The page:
Ice streams and subglacial lakes – the crucial impact of basal hydrology on ice sheet modeling

Sebastian.Goeller [ at ]


The discovery of many subglacial lakes provides clear evidence for the presence of water beneath the Antarctic ice sheet. Recent observations also indicate interactions between lakes over several hundred kilometers. It is important to understand this widespread subglacial hydrologic network as it is a key parameter with respect to basal lubrication in ice flow modeling and hence, crucial to predict the impact of climate change in sea level rise. Earlier models already estimated the basal melting and routed subglacial water by applying simple balance flux algorithms, but none was mass conservative on typical mountainous bedrock topographies. They weren’t able to model the evolution of subglacial lakes or route water through sinks in the hydraulic potential resulting from bedrock topography and ice pressure. Here we present a new algorithm balancing the subglacial meltwater, provided by the numerical thermodynamic ice flow model RIMBAY, and routing it iteratively along the hydraulic potential. This new flux algorithm is fully mass conservative. We can estimate the balance of melted water, water stored in subglacial lakes, and basal water, which is routed out of the sub-ice-sheet domain. The amount of fresh-water entering the oceans is of fundamental importance for the ocean circulation, in particular in the Weddell Sea, Antarctica and southern Greenland. Furthermore the water flux is coupled to the basal friction law in the ice model RIMBAY, lubricating the base of the ice sheet and thereby accelerating the overburden ice. In the present study we thoroughly investigate the impact of the subglacial water flux on the ice flow dynamics in an idealized setup. We are able to model the evolution of subglacial lakes, ice streams and a mass conservative hydrologic basal flux system. The comparison with earlier balance flux algorithms indicates the significance of our advanced incorporation of hydrological processes at the bedrock-ice interface in ice sheet modeling because of considerable impacts on ice volume and dynamics.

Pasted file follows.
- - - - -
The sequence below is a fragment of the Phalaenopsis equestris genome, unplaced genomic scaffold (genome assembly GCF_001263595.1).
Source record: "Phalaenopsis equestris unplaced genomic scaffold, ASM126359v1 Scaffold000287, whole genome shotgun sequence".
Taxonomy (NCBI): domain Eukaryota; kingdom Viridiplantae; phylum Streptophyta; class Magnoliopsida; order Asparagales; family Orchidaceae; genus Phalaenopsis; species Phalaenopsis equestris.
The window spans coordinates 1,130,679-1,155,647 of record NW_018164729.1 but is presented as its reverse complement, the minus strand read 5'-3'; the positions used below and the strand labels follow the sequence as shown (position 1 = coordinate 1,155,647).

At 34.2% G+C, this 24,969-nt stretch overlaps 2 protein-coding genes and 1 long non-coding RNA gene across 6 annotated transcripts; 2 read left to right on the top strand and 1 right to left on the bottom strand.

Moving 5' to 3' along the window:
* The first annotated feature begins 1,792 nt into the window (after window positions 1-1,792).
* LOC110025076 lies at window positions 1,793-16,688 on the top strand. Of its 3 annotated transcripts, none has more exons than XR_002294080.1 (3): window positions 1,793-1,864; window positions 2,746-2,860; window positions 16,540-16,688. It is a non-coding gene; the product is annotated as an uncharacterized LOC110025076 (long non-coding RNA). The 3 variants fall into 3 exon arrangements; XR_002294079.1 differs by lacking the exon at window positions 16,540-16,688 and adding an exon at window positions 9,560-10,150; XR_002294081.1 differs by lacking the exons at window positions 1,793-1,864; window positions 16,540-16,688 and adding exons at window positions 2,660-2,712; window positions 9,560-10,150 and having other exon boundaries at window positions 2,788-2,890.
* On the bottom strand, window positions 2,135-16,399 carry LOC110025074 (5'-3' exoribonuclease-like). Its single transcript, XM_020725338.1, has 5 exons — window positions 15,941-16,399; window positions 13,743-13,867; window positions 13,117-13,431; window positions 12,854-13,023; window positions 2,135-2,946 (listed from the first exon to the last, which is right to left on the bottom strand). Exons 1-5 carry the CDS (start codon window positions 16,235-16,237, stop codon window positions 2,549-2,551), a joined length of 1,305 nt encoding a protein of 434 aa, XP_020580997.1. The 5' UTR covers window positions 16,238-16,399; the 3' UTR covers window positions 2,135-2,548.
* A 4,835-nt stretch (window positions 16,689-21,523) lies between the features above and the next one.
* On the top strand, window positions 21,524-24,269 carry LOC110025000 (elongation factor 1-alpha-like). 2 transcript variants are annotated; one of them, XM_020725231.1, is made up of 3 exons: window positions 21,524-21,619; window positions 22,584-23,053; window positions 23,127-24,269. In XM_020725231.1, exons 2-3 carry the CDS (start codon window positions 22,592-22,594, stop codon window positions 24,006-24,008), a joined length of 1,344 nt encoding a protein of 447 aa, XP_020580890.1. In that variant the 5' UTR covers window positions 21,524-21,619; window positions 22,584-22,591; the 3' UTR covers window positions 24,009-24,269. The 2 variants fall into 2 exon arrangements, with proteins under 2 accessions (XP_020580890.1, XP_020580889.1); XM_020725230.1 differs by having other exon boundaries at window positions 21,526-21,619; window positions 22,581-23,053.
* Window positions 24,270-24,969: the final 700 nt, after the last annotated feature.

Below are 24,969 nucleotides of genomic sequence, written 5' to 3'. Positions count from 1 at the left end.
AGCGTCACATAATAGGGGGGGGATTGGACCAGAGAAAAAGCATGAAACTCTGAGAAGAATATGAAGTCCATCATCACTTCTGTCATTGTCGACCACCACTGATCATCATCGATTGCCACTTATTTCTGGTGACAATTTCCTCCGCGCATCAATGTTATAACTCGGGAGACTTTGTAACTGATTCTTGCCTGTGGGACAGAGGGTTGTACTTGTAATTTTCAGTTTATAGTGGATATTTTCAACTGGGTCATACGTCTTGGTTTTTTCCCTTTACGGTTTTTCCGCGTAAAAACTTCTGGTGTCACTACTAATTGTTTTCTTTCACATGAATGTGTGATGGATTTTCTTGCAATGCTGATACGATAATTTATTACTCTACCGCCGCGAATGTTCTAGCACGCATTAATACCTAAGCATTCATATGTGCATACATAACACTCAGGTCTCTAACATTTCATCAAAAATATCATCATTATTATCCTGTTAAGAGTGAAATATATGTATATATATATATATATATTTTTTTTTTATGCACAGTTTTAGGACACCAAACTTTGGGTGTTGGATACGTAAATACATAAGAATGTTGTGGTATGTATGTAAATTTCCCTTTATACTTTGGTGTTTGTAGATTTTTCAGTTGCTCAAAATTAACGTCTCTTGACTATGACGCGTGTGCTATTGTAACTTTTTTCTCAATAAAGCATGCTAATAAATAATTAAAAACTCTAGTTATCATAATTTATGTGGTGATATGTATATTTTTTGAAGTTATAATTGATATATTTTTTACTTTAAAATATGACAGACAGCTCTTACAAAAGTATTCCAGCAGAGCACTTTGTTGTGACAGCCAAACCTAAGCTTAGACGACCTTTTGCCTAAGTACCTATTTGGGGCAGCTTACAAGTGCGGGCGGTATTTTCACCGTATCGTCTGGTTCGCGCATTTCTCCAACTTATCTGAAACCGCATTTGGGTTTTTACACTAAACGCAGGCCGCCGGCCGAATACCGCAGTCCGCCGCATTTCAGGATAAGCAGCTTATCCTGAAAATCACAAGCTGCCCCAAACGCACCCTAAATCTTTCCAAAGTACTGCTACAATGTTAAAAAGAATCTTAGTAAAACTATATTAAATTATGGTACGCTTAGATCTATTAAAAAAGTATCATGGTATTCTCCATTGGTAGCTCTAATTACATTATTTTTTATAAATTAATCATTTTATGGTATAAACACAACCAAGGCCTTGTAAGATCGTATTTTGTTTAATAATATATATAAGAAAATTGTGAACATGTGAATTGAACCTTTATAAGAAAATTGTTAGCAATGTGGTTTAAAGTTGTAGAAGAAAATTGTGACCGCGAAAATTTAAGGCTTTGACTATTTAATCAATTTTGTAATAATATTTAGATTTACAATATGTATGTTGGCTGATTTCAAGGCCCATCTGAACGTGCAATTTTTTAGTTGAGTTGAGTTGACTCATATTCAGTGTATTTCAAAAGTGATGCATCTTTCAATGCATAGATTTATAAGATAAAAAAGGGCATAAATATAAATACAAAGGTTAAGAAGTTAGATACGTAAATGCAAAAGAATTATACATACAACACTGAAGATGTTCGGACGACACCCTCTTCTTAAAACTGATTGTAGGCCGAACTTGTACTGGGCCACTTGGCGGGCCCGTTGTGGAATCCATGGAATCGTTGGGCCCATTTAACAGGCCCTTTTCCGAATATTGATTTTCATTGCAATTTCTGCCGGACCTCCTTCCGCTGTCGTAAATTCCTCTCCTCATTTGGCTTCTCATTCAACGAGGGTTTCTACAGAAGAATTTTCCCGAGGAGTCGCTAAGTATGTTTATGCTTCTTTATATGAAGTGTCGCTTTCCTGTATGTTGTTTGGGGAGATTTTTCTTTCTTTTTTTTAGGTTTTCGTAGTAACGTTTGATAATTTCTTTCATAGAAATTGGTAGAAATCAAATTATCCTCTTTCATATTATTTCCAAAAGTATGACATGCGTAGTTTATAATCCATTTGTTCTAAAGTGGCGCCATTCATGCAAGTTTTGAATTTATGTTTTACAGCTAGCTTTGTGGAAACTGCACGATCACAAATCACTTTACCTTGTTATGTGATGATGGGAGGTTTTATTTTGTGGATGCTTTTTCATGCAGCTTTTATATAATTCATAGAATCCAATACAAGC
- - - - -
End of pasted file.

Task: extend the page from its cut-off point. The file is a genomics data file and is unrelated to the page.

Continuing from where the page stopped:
Item Type
Conference (Poster)
Primary Division
Primary Topic
Research Networks
Peer revision
Not peer-reviewed
Publication Status
Event Details
European Geoscience Union, General Assembly, 22 Apr 2012 - 27 Apr 2012, Vienna, Austria.
Eprint ID
Cite as
Goeller, S. , Thoma, M. , Grosfeld, K. and Miller, H. (2012): Ice streams and subglacial lakes – the crucial impact of basal hydrology on ice sheet modeling , European Geoscience Union, General Assembly, Vienna, Austria, 22 April 2012 - 27 April 2012 .


Download (1MB) | Preview
Cite this document as:


Research Platforms


Edit Item Edit Item